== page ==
But he said the issue requires more than just money — it also requires new ideas, especially on homeownership and the creation of housing markets within Inuit Nunangat.
“I think there are other components of the housing spectrum that we need to address for us to get to a place where there are housing markets, and not just subsidies for social housing, with reasonable paths to homeownership,” Obed said.
Another important issue is looking at more efficient and more affordable options for building designs, to help reduce the cost of homeownership.
To look at all that, ITK will organize a national Inuit forum on housing this spring — and will likely announce details soon.
That forum will include a discussion on barriers to private home ownership in the Inuit region and the creation of possible solutions.
“It isn’t just getting the social housing backlog fixed. That’s a massive commitment and a massive process… But we need to figure out what a sustainable future looks like,” Obed said.
At the same time, any proposed solutions have to be realistic, given the low median incomes and the high cost of building and maintaining homes in many Inuit communities.
“But I don’t think it’s impossible. I think we can get there,” Obed said.
Jumping to priority number 6, research, Obed said ITK wants to continue pushing for more Inuit self-determination.
“In research — we still don’t have control, in many ways, of research funds and how research projects are conceptualized and our knowledge itself is sometimes not respected or incorporated into research findings,” he said.
That includes a possible national Inuit health survey, similar to the Qanuippitali Inuit Health Survey of 2007-2008, in which teams based aboard the research icebreaker Amundsen covered Nunatsiavut, Nunavut and the Inuvialuit region of the Northwest Territories.
And in 2004, Nunavik was covered by a similar survey, also based aboard the Amundsen, called Qanuippitaa.
Quebec plans a second version of that survey, which they hope to start this year.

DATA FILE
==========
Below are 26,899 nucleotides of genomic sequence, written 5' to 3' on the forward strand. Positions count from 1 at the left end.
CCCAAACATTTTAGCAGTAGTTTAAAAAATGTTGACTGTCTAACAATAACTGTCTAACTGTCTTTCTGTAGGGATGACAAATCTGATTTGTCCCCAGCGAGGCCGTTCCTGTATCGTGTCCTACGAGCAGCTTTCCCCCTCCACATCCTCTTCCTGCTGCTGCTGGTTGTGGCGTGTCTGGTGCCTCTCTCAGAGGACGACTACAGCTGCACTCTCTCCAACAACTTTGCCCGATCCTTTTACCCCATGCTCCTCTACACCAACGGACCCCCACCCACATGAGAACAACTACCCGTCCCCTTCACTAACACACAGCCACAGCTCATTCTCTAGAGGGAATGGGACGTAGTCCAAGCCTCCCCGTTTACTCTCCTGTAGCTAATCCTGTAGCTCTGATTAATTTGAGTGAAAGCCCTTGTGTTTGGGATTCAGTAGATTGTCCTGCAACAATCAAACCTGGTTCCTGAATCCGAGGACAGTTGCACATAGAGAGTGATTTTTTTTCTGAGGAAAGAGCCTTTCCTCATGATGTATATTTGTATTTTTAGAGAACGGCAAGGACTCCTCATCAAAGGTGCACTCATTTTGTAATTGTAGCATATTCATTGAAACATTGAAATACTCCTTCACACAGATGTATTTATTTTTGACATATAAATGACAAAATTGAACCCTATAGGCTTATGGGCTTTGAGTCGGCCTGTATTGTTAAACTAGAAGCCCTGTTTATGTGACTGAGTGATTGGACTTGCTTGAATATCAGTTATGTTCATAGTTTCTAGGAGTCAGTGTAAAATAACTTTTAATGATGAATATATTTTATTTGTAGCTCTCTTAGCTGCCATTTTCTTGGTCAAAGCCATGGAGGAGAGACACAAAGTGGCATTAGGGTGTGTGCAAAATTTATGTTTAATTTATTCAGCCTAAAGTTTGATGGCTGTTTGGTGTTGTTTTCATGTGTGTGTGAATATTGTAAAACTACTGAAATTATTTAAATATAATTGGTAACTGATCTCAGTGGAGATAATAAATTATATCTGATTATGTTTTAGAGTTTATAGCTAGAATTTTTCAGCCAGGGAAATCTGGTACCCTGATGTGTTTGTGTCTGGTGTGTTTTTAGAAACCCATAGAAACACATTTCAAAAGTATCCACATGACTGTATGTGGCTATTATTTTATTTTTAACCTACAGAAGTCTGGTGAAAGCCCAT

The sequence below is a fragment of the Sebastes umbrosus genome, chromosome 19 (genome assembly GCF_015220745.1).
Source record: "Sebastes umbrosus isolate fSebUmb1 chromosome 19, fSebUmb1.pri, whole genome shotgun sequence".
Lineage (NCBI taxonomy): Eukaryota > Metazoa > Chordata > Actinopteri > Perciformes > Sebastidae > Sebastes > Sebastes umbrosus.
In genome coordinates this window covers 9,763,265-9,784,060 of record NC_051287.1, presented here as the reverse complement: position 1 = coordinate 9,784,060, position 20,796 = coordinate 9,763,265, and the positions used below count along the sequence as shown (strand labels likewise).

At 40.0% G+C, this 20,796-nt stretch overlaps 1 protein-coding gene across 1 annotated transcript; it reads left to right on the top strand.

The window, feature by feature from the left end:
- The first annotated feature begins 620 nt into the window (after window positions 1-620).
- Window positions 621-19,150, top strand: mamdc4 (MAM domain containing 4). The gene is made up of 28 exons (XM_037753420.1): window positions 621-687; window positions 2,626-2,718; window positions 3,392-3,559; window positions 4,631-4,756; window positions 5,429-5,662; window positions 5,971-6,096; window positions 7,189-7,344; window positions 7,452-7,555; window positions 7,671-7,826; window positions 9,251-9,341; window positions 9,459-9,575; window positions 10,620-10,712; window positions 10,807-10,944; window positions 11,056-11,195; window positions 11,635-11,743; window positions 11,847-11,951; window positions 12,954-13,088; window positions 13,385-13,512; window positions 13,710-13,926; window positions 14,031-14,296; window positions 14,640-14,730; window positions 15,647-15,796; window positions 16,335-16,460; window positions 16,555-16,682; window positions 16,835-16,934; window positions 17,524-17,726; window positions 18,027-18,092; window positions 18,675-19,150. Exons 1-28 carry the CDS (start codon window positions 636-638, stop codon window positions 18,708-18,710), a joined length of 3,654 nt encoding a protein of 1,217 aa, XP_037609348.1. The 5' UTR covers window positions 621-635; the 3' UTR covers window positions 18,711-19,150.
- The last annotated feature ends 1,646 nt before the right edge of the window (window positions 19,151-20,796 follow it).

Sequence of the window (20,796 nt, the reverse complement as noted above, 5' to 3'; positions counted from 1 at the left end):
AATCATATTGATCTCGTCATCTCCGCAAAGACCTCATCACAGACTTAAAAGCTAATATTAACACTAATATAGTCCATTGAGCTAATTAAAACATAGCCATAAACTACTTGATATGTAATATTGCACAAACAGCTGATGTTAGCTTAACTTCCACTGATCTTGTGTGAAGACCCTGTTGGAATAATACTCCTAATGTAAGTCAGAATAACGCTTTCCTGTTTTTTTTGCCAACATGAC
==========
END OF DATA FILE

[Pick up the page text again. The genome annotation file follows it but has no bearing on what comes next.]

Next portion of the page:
And for the other three regions, ITK is participating in a national working group on a second health survey for Nunatsiavut, Nunavut and the Inuvialuit region.
“I think it is imperative to have a sustainable Inuit health survey. The statistics that we have from the first version of the Inuit health survey are unlike anything else that we have, because the sample size is such that it allows us to be definitive,” Obed said.
Other highlights of the ITK strategy include:
• actions on implementing the recommendations of the Truth and Reconciliation Commission;
• advocate on behalf of Nunatsiavut Inuit residential school survivors who were excluded from the residential school settlement process;
• ensure Inuit are meaningfully engaged in the upcoming inquiry into missing and murdered Indigenous women;
• work on unifying the Inuktut writing system and continued implementation of the National Strategy on Inuit Education;
• support for climate change adaptation and mitigation measures in Inuit communities and regions;
• develop a national approach on certifying, branding, and marketing sustainable Inuit wildlife products;
• collecting, verifying and disseminating Inuit-specific health data;
• advocate for programs and services that meet the needs of Inuit children and families;
• ensure Inuit involvement in the design of public health policies; and,
• work with government to find solutions to the high cost of living in Inuit Nunangat.